Step 3: Attach sides to back panel
Now it’s time to assemble the kit! Panel A will be the back panel of each side of the case.
Grab one of the A panels and, using a Kreg jig set for ½” material, drill three (3) pocket holes on one long side (the 13” side). Drill one hole near each end and one near the middle.
Next, take two of the B panels. Hold one against one side of panel A and attach it with 1” pocket hole screws. Do the same with the second B panel on the opposite side of panel A. Be careful not to overdrive the screws, or they’ll poke through the outside of your case.
You should now have a “U” shape.
Step 4: Attach dividers to back panel
Now it’s time to attach the two “C” panels to panel “A.” The “C” panels act as dividers and are shorter than the “B” panels, which will allow for the top and bottom panels to fit into place later in the project.
Emma and I chose to attach these divider panels with hinges rather than pocket holes for two reasons: Hinged panels can swing out of the way and make the storage more versatile, and also makes it easier to drive in pocket hole screws in Step 4.
Place the “C” panels 4” in from either side of the outside walls of the case, and attach them with 1” hinges. Use two hinges per panel. If you’re using loose-pin hinges, decide which end is “up” and install them that way so that when the kit is carried upright, the pins don’t fall out.
Step 5: Cut and attach top and bottom panels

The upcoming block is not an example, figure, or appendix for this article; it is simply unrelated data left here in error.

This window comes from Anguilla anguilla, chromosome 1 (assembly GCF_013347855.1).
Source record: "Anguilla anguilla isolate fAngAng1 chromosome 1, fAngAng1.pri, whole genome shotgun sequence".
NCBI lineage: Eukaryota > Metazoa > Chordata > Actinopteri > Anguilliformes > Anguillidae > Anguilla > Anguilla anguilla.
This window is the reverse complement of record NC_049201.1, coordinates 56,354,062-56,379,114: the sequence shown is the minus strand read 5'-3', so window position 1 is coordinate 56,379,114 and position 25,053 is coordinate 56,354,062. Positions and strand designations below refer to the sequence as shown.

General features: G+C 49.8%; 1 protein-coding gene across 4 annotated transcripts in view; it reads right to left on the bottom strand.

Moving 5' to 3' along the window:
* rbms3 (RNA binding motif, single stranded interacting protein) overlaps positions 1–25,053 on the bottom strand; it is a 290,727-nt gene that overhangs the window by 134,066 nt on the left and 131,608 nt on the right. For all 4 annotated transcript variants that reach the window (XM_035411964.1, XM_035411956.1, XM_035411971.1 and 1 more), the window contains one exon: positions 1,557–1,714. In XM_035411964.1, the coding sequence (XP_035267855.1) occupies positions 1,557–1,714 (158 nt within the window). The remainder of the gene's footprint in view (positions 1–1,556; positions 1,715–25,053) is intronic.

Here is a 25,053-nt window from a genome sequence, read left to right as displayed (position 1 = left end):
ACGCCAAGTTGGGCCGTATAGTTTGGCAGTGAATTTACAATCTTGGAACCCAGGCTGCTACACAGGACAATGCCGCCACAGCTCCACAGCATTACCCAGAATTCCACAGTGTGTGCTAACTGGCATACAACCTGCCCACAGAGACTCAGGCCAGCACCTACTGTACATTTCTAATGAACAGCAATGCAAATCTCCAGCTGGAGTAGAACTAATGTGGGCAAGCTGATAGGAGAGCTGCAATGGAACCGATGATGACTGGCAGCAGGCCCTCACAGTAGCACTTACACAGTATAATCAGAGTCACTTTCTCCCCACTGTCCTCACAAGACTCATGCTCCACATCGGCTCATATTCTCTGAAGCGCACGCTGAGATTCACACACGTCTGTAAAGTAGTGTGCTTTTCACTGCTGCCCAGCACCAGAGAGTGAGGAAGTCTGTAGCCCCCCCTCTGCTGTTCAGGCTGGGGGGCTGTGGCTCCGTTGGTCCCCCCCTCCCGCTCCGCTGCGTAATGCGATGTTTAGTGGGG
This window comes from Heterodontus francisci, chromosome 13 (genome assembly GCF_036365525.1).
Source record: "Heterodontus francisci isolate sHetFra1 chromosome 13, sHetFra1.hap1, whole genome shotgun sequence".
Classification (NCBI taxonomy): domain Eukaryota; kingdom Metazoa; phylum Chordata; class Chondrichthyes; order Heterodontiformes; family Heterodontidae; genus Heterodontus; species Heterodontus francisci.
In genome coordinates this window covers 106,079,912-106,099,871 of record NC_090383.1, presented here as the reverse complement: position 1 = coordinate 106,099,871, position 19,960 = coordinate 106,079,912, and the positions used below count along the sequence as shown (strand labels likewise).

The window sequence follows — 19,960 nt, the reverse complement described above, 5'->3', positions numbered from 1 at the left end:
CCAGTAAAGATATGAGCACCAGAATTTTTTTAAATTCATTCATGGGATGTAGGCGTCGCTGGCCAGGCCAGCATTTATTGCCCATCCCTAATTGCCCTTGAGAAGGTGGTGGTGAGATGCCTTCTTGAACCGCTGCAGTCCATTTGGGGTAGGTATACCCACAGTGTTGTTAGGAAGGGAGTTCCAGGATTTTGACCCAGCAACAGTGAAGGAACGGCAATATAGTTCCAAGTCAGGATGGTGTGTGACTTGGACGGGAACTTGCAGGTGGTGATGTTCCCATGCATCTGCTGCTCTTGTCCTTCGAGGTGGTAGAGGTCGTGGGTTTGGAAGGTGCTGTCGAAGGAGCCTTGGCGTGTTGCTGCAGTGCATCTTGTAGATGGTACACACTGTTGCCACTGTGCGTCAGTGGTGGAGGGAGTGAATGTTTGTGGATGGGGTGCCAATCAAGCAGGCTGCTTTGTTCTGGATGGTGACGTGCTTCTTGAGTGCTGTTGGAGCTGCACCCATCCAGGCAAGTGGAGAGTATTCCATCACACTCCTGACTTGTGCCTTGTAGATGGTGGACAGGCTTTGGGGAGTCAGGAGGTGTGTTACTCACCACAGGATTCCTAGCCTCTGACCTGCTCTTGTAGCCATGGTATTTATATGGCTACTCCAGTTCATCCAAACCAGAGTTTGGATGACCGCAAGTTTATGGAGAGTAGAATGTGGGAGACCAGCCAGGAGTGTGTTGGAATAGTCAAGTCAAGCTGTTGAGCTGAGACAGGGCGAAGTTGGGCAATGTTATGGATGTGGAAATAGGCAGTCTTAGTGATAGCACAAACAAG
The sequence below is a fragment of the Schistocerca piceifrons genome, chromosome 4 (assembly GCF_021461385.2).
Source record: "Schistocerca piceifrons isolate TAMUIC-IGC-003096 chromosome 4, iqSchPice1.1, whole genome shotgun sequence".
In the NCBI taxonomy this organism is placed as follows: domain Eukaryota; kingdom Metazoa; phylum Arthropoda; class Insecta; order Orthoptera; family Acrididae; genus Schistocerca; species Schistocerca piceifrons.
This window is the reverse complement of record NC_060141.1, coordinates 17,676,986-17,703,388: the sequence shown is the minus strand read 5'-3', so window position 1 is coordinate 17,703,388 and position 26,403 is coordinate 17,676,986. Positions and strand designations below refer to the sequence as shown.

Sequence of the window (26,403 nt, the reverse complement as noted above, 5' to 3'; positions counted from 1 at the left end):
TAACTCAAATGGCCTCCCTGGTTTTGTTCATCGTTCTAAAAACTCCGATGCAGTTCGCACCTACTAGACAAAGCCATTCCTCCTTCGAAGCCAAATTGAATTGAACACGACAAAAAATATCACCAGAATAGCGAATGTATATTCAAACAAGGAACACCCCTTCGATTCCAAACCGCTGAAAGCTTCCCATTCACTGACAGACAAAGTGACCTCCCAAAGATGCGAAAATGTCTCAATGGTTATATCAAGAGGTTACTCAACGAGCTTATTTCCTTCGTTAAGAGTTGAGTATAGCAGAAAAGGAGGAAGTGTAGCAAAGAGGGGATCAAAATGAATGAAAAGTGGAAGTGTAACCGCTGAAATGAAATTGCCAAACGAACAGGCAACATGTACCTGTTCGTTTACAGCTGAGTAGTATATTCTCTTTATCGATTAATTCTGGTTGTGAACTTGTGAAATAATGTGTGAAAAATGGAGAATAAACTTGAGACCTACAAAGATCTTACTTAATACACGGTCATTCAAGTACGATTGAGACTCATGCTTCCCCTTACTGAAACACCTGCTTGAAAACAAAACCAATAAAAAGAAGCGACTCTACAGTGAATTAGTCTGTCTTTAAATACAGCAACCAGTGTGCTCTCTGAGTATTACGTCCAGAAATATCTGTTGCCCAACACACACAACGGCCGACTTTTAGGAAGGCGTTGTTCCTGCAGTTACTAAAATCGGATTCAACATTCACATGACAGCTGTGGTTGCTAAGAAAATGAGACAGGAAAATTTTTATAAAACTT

It’s time to cut and attach the top and bottom pieces.
In theory, you should be able to cut your top and bottom pieces to 3 ½” x 12” in Step 1, but we suggest waiting until now to take an accurate measurement before cutting.
In the end you want a top an bottom panel that is the same length as panel A and fits between both B panels. Once you have the top and bottom cut, drill two pocket holes on both short sides of each panel and three pocket holes along one of the long sides of each panel. Then, screw the panels into place with 1” pocket hole screws to complete your box-like shape. The short sides attach to the “B” panels, and the long sides will attach to the “A” panel.
Step 6: Repeat steps to build opposite side
You’ve now completed one half of the kit! Repeat Steps 3 through 5 to construct the other side.
You can change the layout of your divider panels (“C” panels) if you want to, or leave them the same.
Step 7: Stain or paint your case (optional)
If you opted to wait to stain your case (see Step 1), now's the time! You can coat either just the outside or the inside as well. Let dry completely, then move on to the next step.
Step 8: Join two halves
With your two halves completed, it’s time to join them together. Line up the two halves as if the case were closed. (If needed, you can use a clamp or two to keep things from shifting.)
Attach two (2) hinges to the “B” panels, with half of the hinge on one panel and the other half on the other panel. (We used 2” hinges.) Like in Step 4, if you use loose-pin hinges, make sure the head of the pin is facing up so it doesn’t fall out later.